Riley calls Bellevue's efforts "coordinated" or "coherent" curriculum. Critics deride it as "scripted."
Pat Wasley, dean of the UW College of Education and a fan of Bellevue's approach, uses the term "managed."
"A managed curriculum does not mean that a teacher has to approach the material just like every other teacher. It just means she has to work with the same material," she says.
Whatever it's called, it worries many in Bellevue.
Most Bellevue teachers have no problem with common goals and objectives for each class, Miller says, and even a few required lessons. Just not as many, or as detailed, as they're seeing.
"It would be a tragic error ... to tell teachers that on Day 80 of the school year, there is only one way to teach 'Huckleberry Finn,' the circumference of a circle, or to play an instrument," he says. "My members are telling me this is not in the best interests of student learning."
Dave Sherbrooke, a history and government teacher at Bellevue High, says there is no one right way to teach a lesson, he says, and no one lesson plan that works for all teachers. A veteran, he says, usually can pull off much more than a rookie. A lesson plan designed for both, he says, limits what experienced teachers can do and easily could throw a brand-new teacher into deep water.
He'd prefer a buffet approach, in which teachers are encouraged to share lesson plans with each other. "If we see something that works better, we'll steal it immediately," he said.
In some subjects, teachers say they're expected to cover too much too fast, with no way to make adjustments for months, or even until the following school year.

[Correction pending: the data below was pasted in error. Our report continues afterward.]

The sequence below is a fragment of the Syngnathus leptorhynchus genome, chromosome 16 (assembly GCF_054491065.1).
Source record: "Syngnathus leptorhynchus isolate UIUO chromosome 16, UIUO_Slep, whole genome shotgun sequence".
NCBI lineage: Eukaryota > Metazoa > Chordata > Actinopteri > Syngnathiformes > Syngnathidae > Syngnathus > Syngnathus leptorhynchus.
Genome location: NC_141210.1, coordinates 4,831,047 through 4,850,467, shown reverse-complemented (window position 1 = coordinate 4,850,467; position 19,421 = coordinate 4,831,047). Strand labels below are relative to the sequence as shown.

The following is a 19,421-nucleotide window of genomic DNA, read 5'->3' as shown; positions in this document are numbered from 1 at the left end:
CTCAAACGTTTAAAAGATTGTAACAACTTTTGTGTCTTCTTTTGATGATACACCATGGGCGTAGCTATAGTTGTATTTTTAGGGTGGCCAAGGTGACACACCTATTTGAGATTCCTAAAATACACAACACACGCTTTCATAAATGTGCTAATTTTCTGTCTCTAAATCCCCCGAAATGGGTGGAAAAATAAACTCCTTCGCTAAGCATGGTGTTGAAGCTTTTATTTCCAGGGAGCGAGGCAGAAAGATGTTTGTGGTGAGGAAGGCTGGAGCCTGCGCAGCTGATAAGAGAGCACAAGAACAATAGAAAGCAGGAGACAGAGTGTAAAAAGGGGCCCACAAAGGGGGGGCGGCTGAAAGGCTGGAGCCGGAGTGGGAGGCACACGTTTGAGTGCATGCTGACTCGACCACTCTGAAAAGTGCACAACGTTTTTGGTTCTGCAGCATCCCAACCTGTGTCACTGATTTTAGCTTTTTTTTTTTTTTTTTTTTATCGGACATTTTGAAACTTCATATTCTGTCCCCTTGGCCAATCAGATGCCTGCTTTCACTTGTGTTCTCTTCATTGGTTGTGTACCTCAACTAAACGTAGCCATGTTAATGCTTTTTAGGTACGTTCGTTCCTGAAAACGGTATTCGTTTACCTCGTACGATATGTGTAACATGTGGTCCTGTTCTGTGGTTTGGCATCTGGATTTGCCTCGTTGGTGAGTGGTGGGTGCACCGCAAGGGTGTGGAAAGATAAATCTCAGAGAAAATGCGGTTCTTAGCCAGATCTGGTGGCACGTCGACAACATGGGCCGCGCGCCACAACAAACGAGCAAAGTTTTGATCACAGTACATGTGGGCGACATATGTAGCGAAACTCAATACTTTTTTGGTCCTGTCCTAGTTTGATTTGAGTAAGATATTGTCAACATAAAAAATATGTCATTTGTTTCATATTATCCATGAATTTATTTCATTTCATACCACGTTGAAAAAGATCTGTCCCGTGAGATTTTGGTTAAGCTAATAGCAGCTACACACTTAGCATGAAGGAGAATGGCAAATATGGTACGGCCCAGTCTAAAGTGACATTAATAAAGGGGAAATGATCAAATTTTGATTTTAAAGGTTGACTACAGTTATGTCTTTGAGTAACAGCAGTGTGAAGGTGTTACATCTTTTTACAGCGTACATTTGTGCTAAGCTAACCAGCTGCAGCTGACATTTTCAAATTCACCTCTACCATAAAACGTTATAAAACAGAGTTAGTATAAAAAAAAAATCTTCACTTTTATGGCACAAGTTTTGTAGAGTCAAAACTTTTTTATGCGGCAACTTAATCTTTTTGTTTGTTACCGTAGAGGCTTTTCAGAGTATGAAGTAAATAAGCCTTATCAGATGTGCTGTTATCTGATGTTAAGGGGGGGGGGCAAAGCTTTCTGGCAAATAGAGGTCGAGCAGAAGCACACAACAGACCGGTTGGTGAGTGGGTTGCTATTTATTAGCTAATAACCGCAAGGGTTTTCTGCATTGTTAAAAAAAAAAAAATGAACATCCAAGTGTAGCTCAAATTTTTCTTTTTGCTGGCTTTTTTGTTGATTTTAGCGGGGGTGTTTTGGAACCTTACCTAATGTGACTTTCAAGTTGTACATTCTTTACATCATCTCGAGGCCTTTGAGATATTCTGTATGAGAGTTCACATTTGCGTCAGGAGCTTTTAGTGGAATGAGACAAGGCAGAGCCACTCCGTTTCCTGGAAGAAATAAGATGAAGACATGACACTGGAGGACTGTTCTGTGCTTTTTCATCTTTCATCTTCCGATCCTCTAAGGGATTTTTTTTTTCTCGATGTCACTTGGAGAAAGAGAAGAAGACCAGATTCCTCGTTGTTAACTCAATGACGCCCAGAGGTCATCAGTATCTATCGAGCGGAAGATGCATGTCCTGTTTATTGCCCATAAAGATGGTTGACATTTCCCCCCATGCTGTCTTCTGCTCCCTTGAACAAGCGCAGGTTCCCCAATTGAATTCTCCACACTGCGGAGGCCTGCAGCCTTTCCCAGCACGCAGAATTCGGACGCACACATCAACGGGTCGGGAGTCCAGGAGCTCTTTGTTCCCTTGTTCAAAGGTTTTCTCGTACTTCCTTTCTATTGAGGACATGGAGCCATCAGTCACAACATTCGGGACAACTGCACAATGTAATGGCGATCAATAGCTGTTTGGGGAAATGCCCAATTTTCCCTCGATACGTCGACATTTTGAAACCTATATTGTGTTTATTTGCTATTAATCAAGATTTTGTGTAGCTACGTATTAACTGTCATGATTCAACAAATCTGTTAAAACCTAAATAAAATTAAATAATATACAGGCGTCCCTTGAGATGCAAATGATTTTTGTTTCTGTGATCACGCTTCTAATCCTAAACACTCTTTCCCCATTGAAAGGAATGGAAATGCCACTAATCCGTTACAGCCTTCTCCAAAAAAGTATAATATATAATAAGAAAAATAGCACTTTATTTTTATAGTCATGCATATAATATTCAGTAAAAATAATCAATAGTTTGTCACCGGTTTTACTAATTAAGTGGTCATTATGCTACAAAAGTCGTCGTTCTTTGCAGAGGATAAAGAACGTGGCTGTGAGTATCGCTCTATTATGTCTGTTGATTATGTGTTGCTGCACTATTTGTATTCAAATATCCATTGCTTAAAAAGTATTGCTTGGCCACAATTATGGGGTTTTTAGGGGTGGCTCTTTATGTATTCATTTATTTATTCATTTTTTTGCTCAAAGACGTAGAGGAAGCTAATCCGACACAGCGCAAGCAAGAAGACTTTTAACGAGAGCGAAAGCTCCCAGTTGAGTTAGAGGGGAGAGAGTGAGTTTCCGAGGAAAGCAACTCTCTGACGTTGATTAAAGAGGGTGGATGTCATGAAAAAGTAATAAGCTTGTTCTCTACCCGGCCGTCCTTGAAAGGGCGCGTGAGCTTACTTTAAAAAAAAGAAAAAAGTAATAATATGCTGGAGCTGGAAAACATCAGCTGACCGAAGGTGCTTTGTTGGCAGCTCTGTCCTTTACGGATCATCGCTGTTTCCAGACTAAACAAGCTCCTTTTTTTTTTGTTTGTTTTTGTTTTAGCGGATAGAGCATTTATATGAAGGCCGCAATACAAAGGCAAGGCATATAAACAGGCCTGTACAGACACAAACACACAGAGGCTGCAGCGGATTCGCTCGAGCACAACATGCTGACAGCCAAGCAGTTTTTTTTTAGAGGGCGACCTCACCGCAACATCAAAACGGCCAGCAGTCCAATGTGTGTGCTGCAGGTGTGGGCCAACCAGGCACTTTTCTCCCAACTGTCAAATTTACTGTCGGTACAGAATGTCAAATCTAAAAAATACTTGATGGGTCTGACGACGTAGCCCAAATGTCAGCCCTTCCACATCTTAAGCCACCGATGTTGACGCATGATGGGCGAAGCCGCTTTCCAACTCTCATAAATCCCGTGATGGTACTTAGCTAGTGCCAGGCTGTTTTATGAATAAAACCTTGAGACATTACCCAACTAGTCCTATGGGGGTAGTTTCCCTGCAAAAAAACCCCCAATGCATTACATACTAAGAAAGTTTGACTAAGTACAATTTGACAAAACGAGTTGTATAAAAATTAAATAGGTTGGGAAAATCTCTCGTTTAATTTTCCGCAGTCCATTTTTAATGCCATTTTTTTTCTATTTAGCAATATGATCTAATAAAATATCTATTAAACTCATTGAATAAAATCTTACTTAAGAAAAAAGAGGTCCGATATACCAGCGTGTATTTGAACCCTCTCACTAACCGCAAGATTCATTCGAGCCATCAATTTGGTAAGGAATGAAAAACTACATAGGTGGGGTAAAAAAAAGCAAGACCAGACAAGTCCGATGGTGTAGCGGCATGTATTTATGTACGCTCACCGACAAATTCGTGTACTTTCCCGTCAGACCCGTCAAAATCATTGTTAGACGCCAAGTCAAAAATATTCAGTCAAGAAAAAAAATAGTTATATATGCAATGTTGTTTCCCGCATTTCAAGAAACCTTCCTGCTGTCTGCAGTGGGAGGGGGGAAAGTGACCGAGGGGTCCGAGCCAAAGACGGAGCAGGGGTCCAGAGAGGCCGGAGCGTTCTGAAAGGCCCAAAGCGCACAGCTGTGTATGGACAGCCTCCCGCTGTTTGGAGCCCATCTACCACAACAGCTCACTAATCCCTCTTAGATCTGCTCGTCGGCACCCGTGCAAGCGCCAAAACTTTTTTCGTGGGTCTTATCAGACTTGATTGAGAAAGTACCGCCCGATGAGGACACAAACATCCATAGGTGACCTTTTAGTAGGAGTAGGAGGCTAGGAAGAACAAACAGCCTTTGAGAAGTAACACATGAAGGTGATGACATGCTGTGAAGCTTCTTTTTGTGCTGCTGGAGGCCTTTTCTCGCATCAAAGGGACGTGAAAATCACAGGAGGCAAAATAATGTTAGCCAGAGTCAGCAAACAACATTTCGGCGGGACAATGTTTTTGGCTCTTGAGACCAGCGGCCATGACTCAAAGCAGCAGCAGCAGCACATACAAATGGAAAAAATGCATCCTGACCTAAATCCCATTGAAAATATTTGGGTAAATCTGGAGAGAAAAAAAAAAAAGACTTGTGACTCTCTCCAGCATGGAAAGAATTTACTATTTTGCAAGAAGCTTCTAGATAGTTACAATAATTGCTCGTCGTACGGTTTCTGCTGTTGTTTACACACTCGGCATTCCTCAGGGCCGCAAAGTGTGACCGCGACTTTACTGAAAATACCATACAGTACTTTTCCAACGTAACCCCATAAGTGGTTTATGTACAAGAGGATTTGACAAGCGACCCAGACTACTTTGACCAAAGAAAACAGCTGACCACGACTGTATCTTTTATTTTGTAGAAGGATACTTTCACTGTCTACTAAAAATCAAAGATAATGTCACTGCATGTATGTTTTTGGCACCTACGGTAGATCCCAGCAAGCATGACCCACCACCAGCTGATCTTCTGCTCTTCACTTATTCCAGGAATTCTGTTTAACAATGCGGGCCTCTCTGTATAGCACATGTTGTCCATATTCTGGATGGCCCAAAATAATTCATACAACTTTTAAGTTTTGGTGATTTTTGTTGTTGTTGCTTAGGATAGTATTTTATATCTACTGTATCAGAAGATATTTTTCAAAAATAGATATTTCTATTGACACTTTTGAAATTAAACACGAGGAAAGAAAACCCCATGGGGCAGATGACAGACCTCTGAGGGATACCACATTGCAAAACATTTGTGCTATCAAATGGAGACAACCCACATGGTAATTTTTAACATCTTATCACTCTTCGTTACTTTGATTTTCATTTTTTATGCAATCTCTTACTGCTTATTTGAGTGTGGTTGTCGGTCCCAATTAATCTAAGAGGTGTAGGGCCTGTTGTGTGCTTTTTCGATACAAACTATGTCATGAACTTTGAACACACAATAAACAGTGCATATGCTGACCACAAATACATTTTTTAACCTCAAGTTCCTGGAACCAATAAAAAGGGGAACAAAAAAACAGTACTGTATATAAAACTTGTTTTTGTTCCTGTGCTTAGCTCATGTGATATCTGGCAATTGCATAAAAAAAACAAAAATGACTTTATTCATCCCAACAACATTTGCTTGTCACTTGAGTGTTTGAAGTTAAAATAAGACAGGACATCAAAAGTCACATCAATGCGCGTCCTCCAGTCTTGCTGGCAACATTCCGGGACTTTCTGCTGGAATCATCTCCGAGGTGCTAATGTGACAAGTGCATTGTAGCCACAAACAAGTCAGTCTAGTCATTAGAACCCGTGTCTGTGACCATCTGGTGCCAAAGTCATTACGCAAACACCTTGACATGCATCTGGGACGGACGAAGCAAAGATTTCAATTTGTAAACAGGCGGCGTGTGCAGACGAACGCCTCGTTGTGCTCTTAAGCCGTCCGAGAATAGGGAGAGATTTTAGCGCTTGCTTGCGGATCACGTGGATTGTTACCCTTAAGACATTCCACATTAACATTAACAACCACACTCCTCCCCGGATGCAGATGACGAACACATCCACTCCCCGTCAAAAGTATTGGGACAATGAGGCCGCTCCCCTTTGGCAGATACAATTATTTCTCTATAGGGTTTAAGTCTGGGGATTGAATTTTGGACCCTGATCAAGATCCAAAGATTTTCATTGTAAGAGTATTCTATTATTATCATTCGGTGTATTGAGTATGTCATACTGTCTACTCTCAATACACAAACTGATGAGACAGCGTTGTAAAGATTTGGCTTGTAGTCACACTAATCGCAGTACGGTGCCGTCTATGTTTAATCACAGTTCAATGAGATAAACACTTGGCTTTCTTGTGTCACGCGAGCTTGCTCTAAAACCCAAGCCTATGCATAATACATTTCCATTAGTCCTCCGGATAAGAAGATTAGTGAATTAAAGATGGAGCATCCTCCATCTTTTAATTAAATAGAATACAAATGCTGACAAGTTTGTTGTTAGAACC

Michele Gaynor, an eighth-grade math teacher at Chinook Middle School, says she hurried through the curriculum all year.
The district cut back some lessons near the end, but she said that didn't keep some students from being more stressed than they needed to be, fearful they wouldn't pass the class and, as a result, be held back a year.
Others say the lessons don't yet help teachers meet the needs of students with varying learning styles, or those learning English.
Miller, the teachers-union president, says he would teach immigration differently at Bellevue High, where few families are recent arrivals to this country, than he would at Sammamish High, where many of them are.
In a recent union survey, only 20 percent of the teachers who responded said they thought required lessons for almost every day are in the best interest of student learning.
Law fuels trend
But that's the direction many districts are headed. Los Angeles and New York are among those that use common lessons in at least some subjects.
So are schools in Portland, where Superintendent Vicki Phillips is spending her last days before moving to Seattle to become head of education giving at the Bill & Melinda Gates Foundation.
The federal No Child Left Behind Act is fueling the trend, says Bradley Portin, associate professor of education at the UW, because it holds districts responsible for student test scores. As a result, he says, districts "want to have a closer hand on what's being taught."